But in the end, there’ll always that conundrum nagging at the back of your mind as to whether you’re succeeding in making a life better somewhere, or squandering the earth’s resources to make better looking land-fill. That and your personal work-life trade-offs…
Good advice given so far. I guess I’d ad… what else do you want to do? I’m about 10 years in. I’ve done corporate and consultancy; I’ve worked on consumer products, medical products, power sports, industrial equipment, lab equipment, soft goods, children’s products, etc etc etc.
Thing is… I can do research, I can understand the market, I can come up with great solutions, I can point out problems, I can help guide management to the right call, but most of the time they don’t listen. A few points in my past, I was working with the executives directly; brands with a well built product but a business that was sort of floundering. Analyzing the market, coming up with a plan on how to revitalize the business, and helping STEER the corporate ship to better weather, that was way more satisfying than most ID projects I’ve done, ever, because it helped so many people. It kept companies alive, more relevant, and ultimately more profitable. Of course, I was paid basically jack shit since I was at a consultancy, but still. I miss that feeling of people in trouble, with a giant business, and having to find solutions to turn them around. I wish I knew what that was, because that was when I felt like I had the most impact.
10 years. That seems about right.
After 10 years-ish of consulting I opened my own shop.
After 5 years-ish of my own shop, I went corporate. (yeah, not 10 years but I really disliked the sales side of having your own shop)
After 10 years-ish or corporate, I shifted to business unit ownership. (yeah, still corporate, but entirely different responsibilities)
My point? Just change. I always find it funny when the people of NPD resist change. It’s what we do, and if I may go full-on dork, resistance is futile. Don’t really have any advice on what exactly you should do, that is entirely a personal thing, but just do something different.
Thank you very much to all that have responded, it is refreshing to hear other industry professionals advice outside of my current network.
My advice would be to find an area of design you absolutely love to do! If your just half way in your not gonna make it. It’s the only way you will survive all the b.s. that comes with your job. If not I hope you got a wicked jump shot.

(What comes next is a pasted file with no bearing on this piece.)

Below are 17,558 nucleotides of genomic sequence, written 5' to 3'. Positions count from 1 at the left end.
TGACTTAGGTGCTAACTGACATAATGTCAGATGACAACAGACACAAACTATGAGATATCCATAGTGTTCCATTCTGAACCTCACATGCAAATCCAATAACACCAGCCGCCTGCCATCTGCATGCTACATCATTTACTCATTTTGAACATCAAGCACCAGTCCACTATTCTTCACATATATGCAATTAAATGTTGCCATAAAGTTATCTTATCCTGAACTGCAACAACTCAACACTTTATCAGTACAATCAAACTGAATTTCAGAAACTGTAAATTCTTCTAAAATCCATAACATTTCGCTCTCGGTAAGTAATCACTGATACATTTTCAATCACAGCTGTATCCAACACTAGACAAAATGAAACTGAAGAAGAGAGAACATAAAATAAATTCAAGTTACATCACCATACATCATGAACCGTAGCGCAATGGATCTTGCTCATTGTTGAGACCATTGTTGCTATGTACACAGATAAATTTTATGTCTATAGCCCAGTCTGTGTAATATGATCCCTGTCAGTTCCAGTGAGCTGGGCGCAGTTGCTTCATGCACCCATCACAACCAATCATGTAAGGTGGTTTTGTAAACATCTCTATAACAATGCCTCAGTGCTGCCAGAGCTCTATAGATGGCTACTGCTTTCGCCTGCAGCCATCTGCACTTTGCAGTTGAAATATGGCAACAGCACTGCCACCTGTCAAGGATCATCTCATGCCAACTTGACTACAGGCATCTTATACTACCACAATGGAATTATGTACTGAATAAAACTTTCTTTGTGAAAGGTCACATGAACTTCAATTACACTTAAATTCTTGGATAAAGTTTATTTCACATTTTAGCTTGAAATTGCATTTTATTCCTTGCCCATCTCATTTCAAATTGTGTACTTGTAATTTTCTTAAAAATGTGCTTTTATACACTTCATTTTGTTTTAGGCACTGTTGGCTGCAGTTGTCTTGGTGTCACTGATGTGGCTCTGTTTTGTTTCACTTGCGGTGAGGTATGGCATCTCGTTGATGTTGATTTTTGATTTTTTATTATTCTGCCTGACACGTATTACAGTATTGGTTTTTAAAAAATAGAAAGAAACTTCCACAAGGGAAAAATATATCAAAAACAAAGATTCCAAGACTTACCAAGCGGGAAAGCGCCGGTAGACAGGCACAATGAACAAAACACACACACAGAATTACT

Ahhhhh the good old 10 year soul searching scenario.
A bit interesting that you’ve pretty much done everything and have no satisfaction. I would’ve assumed that starting your your own business and your own products would have “filled” the need for something fulfilling.
Why not look for a company/brand that you absolutely love and work there? Don’t focus on the product or design work but how that company will help you grow professionally and vice versa. Or create your own business or product. But keep in mind that the goal is to make a profit and grow. Designing an awesome product is just the way to having a successful business. What you are looking for is a sense of accomplishment which seems you are currently missing.
I pretty much felt this way after we had kids. Everything just seemed pointless/petty/redundant etc., and all I wanted to do was get home and be with my family. But unfortunately I have to work to pay the bills/diapers/college/mortgage etc. So now I see design as my career and not the center of the universe. I also (with years of experience) see Design as a (sometimes small) part of the product life cycle which helps me to accept the ups and downs of product development and appreciate the business side of designing and selling a product.
I would suggest be honest with yourself and write down what you like/dislike doing. Which companies you like and dislike and of course why. Where you see yourself in a year, 5, 10, when you’re 40, 50, 60. This will help to hopefully narrow down where you want to go and really understand yourself and what will give you that sense of accomplishment & growth.